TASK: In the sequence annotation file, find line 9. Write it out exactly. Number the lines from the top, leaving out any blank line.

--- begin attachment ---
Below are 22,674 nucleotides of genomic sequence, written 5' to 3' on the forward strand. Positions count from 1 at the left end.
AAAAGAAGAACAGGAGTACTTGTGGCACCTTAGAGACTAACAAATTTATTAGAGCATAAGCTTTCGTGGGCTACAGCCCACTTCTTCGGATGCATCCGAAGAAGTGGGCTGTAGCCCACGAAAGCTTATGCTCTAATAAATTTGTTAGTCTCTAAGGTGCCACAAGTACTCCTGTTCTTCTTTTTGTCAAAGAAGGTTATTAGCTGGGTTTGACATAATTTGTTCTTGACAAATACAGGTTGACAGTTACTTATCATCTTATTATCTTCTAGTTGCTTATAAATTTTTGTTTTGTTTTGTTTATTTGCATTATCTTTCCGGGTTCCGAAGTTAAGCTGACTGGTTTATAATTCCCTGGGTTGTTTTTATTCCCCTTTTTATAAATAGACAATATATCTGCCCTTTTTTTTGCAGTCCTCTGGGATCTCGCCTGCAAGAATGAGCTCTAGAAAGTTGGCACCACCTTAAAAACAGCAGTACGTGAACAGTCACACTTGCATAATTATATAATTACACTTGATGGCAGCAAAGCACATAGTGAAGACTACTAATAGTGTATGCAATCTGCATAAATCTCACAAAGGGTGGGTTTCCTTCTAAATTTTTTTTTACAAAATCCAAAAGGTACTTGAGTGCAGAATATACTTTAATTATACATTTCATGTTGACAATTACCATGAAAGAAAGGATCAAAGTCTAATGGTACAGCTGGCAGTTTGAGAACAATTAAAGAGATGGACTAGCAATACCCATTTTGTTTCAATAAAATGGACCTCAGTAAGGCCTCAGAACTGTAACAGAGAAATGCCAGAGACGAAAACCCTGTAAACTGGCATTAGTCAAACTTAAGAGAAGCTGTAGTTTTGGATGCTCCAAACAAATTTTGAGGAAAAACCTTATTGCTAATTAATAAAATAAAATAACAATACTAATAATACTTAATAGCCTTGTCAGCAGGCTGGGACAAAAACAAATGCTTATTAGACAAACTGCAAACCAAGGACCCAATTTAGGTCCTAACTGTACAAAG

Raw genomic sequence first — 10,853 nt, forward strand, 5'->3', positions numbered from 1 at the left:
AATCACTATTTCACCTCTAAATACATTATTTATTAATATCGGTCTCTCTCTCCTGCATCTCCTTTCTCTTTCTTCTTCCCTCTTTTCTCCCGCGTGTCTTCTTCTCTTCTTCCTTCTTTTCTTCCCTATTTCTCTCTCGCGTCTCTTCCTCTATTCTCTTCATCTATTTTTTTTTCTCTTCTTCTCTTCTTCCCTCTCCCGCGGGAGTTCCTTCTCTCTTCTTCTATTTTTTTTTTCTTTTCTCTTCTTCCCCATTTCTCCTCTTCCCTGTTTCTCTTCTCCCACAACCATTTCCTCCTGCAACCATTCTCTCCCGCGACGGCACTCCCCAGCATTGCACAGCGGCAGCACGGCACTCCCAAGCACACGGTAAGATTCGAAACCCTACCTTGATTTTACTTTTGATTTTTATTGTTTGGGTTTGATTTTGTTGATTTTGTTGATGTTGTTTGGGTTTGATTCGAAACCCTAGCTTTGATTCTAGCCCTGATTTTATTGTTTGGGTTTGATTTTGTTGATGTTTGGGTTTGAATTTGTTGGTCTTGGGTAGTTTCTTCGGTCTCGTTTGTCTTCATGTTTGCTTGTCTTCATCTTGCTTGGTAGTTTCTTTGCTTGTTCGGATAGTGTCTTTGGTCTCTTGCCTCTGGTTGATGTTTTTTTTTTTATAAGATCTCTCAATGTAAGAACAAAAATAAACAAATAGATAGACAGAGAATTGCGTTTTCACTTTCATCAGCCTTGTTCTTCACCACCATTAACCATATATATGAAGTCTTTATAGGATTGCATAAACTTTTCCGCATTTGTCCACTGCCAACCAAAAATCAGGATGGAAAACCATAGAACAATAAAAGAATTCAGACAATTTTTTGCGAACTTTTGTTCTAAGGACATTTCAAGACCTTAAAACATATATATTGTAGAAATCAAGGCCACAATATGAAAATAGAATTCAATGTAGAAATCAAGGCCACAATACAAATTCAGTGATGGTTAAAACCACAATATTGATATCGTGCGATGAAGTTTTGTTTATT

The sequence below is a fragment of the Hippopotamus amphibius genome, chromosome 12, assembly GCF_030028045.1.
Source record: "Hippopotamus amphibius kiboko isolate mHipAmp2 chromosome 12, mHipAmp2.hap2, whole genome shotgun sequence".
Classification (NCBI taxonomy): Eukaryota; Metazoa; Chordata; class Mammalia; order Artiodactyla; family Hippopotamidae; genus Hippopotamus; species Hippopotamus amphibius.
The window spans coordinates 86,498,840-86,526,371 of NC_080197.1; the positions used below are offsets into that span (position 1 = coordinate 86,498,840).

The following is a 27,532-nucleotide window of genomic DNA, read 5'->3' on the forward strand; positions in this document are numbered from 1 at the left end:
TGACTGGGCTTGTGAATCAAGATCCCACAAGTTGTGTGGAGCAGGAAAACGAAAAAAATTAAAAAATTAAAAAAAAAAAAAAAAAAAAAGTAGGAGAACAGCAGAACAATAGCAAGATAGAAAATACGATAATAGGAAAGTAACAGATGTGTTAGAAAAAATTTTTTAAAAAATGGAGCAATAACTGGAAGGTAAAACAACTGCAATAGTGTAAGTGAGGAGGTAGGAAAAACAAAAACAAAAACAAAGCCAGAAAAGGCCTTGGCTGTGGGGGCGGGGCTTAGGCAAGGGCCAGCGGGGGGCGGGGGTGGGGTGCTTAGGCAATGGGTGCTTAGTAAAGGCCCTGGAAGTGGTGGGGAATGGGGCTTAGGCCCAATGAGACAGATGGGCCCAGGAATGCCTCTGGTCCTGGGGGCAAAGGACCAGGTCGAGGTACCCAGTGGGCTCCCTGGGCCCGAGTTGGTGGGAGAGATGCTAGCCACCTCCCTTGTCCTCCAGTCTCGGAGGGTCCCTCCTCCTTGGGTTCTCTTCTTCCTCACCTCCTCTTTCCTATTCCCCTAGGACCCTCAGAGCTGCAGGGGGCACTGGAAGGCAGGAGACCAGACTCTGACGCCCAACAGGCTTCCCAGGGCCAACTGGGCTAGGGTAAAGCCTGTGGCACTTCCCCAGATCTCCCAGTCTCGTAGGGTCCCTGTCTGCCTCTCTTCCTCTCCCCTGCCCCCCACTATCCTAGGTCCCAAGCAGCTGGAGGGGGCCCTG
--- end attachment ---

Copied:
The following is a 27,532-nucleotide window of genomic DNA, read 5'->3' on the forward strand; positions in this document are numbered from 1 at the left end: